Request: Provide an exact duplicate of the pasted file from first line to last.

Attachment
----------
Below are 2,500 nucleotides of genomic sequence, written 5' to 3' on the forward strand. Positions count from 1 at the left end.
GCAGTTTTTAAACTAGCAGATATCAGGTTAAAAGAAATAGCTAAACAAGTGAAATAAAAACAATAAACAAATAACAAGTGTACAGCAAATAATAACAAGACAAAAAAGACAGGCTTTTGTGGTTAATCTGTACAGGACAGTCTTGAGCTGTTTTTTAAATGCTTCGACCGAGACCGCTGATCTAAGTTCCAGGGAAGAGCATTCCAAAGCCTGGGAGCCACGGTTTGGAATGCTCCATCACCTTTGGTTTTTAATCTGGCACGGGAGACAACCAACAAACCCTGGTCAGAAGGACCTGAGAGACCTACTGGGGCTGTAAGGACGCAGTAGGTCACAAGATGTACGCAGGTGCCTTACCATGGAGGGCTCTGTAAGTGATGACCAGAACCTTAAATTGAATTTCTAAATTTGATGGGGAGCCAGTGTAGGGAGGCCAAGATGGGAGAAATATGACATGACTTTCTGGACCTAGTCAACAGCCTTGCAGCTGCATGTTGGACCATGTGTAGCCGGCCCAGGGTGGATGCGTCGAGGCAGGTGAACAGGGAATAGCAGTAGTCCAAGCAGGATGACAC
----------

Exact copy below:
Below are 2,500 nucleotides of genomic sequence, written 5' to 3' on the forward strand. Positions count from 1 at the left end.
GCAGTTTTTAAACTAGCAGATATCAGGTTAAAAGAAATAGCTAAACAAGTGAAATAAAAACAATAAACAAATAACAAGTGTACAGCAAATAATAACAAGACAAAAAAGACAGGCTTTTGTGGTTAATCTGTACAGGACAGTCTTGAGCTGTTTTTTAAATGCTTCGACCGAGACCGCTGATCTAAGTTCCAGGGAAGAGCATTCCAAAGCCTGGGAGCCACGGTTTGGAATGCTCCATCACCTTTGGTTTTTAATCTGGCACGGGAGACAACCAACAAACCCTGGTCAGAAGGACCTGAGAGACCTACTGGGGCTGTAAGGACGCAGTAGGTCACAAGATGTACGCAGGTGCCTTACCATGGAGGGCTCTGTAAGTGATGACCAGAACCTTAAATTGAATTTCTAAATTTGATGGGGAGCCAGTGTAGGGAGGCCAAGATGGGAGAAATATGACATGACTTTCTGGACCTAGTCAACAGCCTTGCAGCTGCATGTTGGACCATGTGTAGCCGGCCCAGGGTGGATGCGTCGAGGCAGGTGAACAGGGAATAGCAGTAGTCCAAGCAGGATGACAC